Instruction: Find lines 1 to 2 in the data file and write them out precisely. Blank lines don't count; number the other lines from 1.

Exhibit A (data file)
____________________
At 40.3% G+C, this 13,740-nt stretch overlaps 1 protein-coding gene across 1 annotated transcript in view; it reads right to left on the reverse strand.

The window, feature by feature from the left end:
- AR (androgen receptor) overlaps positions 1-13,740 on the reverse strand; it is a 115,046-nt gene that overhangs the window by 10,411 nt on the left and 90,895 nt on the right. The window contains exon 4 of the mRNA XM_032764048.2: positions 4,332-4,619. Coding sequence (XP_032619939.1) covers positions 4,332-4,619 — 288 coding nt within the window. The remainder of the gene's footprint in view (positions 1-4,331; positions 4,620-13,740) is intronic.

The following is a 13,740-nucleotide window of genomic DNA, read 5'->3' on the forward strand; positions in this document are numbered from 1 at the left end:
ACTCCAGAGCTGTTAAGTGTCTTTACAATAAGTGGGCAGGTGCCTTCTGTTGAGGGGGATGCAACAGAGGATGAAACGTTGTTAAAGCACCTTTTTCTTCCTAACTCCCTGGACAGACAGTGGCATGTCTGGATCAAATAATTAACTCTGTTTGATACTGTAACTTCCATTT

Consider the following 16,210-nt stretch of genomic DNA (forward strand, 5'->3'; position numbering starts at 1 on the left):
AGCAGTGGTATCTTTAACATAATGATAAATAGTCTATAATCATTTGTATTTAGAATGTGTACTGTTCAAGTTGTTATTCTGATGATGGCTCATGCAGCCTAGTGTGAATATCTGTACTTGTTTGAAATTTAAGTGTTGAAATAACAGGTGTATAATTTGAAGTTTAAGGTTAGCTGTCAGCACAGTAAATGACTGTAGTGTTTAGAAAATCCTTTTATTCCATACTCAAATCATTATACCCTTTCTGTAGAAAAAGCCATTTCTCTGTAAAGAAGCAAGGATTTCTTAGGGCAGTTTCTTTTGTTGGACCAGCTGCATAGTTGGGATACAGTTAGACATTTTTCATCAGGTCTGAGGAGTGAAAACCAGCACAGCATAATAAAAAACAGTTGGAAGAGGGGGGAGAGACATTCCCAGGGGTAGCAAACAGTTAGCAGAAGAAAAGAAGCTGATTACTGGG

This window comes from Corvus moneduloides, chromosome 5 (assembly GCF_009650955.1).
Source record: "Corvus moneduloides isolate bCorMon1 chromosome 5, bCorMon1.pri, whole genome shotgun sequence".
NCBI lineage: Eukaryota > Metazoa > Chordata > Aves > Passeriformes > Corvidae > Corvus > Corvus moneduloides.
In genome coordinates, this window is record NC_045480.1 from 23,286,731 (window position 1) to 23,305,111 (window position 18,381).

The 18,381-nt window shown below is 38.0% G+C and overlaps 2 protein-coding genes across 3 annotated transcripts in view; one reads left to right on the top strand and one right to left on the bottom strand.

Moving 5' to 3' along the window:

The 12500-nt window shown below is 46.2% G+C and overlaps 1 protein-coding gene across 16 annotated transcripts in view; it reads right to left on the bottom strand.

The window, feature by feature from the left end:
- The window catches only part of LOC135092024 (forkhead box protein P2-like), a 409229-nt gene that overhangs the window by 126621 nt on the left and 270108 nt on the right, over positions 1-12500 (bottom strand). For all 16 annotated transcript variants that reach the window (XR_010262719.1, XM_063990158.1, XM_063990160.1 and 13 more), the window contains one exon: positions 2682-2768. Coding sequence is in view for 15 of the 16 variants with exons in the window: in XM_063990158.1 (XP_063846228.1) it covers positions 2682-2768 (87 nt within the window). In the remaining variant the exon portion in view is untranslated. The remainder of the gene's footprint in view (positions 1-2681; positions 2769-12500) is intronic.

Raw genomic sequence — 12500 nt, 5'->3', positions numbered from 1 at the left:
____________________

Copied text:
At 40.3% G+C, this 13,740-nt stretch overlaps 1 protein-coding gene across 1 annotated transcript in view; it reads right to left on the reverse strand.

The window, feature by feature from the left end: